Posts Tagged ‘market_environment’

A Look At a Few Charts: Revisited

September 3, 2019

As a follow-up to the charts I posted before my annual August hiatus, here’s what happened for each of those names. The yellow line in each of these charts is July 17, when I posted the charts before.

SPY:

The broad market ended up having a big drop as August started, but mostly recovered since then. If you tried to trade breakouts you got chopped to pieces. If you tried to fade breakouts you had to take a lot of heat during the chop for not a lot of benefit. This chart is textbook for how I used to give away a lot of my gains for the year by forcing trades during this time. I’m happy I sat this out. Things seem bleak for the markets going forward with global slowdowns and recession indicators flashing. I’m leaning toward taking more defensive long term positions here.

AAPL:

Earnings were good, AAPL spiked and then sold off all the gains. Then it dropped, and shorts got burned in that chop. In the end, it’s at the same level today as it was when I posted the chart before. Nothing but pain in August.

ROKU:

ROKU was the exception to my August rules. After some contraction before earnings, it popped and didn’t look back. If I weren’t sidelined by rule, I would have gone long on the Swing VWAP breakout at about $135. I have liked ROKU all year and in this case, breaking my rule would have paid off. Missing things like this and accepting it are important to having the right trading mindset. There have been so many good setups in ROKU this year, and I’ve been able to catch a few of them. It’s ok if I don’t get every one. Greed is a killer, as is fear of missing out, and begrudging any moves you may have missed.

TSLA:

TSLA ended up being pretty volatile with the earnings report and different news stories during August. Any of my typical setups would have lit me on fire. Lots of chop, lots of heat whether you traded breakouts or faded them. The only edge was in knowing the news and earnings beforehand, which is basically impossible unless you are cheating with inside info. Another good chart to watch rather than trade.

Going into the fall, I’ll keep an eye on any setups that may occur. I’m biased toward the bearish side, but we’ll see how things pan out.

A Look at a Few Charts Right Now

July 17, 2019

Going into August is the time I have historically lost the most in my trades. I overtrade and try to push something through when the markets are in a choppy, listless environment. So one of my rules is that I don’t trade from the end of July through Labor Day.

That said, here’s a few daily charts I’ve been watching and what I think my indicators are telling me. I’m mainly looking at the ProSwingVWAP and the Multi-Divergence Indicator v2 on the RSI(20). Also plotted in a gray line is an indicator I’m working on called AdaptiveSuperSmoother. I prefer it over moving averages. More on that later. On to the charts:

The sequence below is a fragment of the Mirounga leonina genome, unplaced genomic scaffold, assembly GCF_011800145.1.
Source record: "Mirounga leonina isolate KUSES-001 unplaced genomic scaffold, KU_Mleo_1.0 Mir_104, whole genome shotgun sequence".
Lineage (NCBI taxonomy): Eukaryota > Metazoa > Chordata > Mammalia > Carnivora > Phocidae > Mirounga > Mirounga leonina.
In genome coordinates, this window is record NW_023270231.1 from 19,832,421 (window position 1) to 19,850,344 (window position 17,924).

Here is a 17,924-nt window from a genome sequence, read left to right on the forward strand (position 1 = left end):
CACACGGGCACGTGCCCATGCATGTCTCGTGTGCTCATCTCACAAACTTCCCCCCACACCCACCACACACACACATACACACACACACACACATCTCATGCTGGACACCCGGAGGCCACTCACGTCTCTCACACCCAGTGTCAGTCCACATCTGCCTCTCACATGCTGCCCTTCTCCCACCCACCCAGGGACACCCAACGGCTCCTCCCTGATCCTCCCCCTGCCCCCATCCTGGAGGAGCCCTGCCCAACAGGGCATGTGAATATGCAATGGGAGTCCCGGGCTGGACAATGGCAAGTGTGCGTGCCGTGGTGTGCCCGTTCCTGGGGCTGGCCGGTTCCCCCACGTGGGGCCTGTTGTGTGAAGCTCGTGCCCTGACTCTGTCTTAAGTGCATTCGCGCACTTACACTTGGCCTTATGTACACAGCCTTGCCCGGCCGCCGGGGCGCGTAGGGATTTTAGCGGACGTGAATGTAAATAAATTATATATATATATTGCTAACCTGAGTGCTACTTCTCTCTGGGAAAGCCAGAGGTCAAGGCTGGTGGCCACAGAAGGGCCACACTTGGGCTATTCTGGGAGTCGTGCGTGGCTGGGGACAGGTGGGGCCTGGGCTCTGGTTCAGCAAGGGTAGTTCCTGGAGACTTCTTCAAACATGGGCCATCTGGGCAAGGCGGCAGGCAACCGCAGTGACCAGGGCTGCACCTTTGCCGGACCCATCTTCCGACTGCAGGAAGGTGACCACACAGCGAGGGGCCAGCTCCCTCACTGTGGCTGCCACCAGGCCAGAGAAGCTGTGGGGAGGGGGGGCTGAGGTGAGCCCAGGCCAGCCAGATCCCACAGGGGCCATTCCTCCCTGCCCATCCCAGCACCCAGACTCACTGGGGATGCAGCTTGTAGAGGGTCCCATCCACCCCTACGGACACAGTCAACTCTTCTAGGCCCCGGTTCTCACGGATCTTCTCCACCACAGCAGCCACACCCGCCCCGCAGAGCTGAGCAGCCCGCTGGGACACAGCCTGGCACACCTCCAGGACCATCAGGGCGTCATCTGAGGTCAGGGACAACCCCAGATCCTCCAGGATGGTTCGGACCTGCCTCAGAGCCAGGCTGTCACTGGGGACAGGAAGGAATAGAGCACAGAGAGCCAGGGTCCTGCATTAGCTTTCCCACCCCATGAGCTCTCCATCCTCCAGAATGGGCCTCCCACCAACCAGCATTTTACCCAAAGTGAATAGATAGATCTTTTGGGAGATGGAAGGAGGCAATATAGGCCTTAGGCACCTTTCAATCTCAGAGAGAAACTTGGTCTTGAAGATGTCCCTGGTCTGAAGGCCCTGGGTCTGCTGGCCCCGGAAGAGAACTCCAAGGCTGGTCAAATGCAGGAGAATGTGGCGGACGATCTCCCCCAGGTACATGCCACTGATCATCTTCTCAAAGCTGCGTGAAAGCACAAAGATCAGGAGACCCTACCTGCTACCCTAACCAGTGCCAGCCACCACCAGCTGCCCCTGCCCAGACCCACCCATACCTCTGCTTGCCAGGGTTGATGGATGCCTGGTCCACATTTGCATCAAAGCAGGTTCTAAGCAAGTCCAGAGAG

$SPY (S&P 500 ETF)

The broad market. As far as divergence, there isn’t any. No hint of weakness on a longer timeframe. The lower Swing VWAP is far below, so no definitive trend change. Since the middle of June we’ve broken the upper Swing VWAP 6 times. Today’s weakness doesn’t look good for continuing that streak, however. This looks like a textbook chart for sideways chop. This tells me take August off.

$AAPL (Apple Computer, Inc)

I am always and everywhere a big Apple fan. Slightest of slight bearish divergence. Nothing compared to what we saw at the end of April. I’d ignore that here. The upper Swing VWAP points are barely grinding higher, so no real bullish drive. Not near the recent high in May. The lower Swing VWAP is well below the current price, so no likely trend reversal indicated yet. All signs point to blowing up your account overtrading it in August.

$ROKU (Roku Inc.)

Roku has been a monster all year. Into June, a large bearish divergence showed up as it pushed above $100. We got a 10% drop after that, and the divergence ended. In the first part of July there was an upper Swing VWAP breakout at about $95. I most recently went long there at $97. Pushed back up to new highs where we are now. The drop today seems like a rejection of that newest high. The lower Swing VWAP is down at $100. Below $100 I’d look for a trend change to bearish. It would take strength above $114 to look like a continued uptrend. Another sideways chart, though I see more of a downside risk here. I’m still long here but wouldn’t add at this time, and will watch $100 closely.

$TSLA (Tesla Motors, Inc.)

Tesla is interesting here. A bullish divergence back in early June signaled a potential trend change upward. Tesla demolished upper Swing VWAP’s from that point onward. The lower Swing VWAP from that big reversal has still not been tested. Strong uptrend. The latest weakness today after another upper break doesn’t inspire confidence, and we are far from the Adaptive Super Smoother “average” price. Kind of extended. It looks like Tesla’s bull trend is still intact, but this isn’t the time to get on board, especially with the broad market likely to languish for a while. The upside target would likely be about $290 resistance from the April highs, but I wouldn’t expect that to happen until the fall. With earnings coming up between now and then, it’s a wait-and-see chart here.